The best Audemars Piguet Royal Oak from every decade The best Audemars Piguet Royal Oak from every decade

The best Audemars Piguet Royal Oak from every decade

Borna Bošnjak

The Audemars Piguet Royal Oak has always captured a sense of opulence. Not only has it become the quintessential luxury sports watch over the years, it was actually the watch that started the trend in the 1970s. Finding refinement in the crude inspiration of bronze divers’ helmets, the Royal Oak has gone from an oversized and arguably overpriced sports watch, charging more than that of a high-end gold watch in the ’70s, to nothing less than a cultural icon.


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Having recently released a slew of new models to commemorate the opening of AP House Milano, we thought we’d revisit the model’s most important references, picking one from each decade of its existence.

1970s – Royal Oak Jumbo ref. 5402ST

audemars piguet royal oak jumbo 5402st 2

The first Royal Oak ever is where we begin, as it is only fitting. I don’t really need to tell you the whole story to explain how important this watch is for traditional watchmaking as a whole, but it is one worth telling. It was, of course, designed by Gérald Genta, prompted by then-AP managing director Georges Golay to create a new kind of sports watch. Whether the duo knew it at the time, I’m not sure, but the ultra-expensive A series that debuted created a whole new trend, one that is still very much in force today. The 5402ST, the actual first-ever reference, sported a 39mm case and the JLC 920-derived Calibre 2121. It was (and still is) a remarkable movement, measuring in at 3.05mm, with a rail-mounted, 21k gold rotor, and Patek Philippe’s Gyromax balance spring.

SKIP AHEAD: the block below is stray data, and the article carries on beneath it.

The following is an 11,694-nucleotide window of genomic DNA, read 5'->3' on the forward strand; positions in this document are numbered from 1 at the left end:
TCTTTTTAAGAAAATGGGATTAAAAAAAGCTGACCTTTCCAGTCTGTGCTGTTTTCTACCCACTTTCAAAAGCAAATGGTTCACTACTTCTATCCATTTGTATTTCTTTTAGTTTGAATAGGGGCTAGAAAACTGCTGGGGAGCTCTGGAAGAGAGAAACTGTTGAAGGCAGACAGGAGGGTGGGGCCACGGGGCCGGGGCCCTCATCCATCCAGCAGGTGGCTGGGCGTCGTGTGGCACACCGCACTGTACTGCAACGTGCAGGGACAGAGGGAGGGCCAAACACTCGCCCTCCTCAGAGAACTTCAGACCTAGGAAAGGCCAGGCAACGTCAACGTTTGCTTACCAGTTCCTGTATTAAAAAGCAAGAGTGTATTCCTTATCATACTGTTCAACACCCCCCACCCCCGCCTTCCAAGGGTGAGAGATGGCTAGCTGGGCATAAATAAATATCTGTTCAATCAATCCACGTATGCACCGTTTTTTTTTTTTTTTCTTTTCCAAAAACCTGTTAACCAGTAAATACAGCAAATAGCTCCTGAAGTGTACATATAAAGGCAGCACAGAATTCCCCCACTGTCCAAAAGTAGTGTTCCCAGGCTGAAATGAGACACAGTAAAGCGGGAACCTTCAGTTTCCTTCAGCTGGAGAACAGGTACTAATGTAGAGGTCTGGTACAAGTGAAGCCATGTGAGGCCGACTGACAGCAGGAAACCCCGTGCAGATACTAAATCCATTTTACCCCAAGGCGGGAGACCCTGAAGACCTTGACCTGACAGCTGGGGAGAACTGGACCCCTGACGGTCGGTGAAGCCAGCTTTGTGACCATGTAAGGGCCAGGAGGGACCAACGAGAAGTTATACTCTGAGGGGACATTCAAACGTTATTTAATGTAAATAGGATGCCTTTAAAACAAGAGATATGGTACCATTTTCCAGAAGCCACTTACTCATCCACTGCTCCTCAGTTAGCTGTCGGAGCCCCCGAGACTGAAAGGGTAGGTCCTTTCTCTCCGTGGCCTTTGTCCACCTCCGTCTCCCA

1980s – Royal Oak Perpetual Calendar ref. 5554

audemars piguet royal oak perpetual calendar 5554st

For the next entrant, we jump forward more than a decade to 1984, and the introduction of the perpetual calendar reference 5554. It was the first-ever Royal Oak with a perpetual calendar, continuing the brand’s trend of not displaying a leap year indicator on the dial – something that will change in future models. What stands out the most (or least, depending on how you look at it), is the wonderful simplicity of the complication indicators. There’s nothing on the dial that would be superfluous, and the branding is neatly integrated into the lower portion of the moonphase. Hell, I’d say the branding isn’t even necessary here considering the instantly recognisable case shape. Nevertheless, the real interest for watch nerds will be on the movement side of things, as this remarkable watch measures in at only 7.5mm in height and 39mm in diameter, identical to the original Royal Oak. The Calibre 2120/2800 first saw use in the ref. 5548 that is often credited with saving the brand from the quartz crisis, fitting a Dubois-Dépraz manufactured QP module to the ultra-thin JLC 920 ébauche, making it the world’s thinnest automatic perpetual calendar in the world.

1990s – Royal Oak Offshore ref. 25721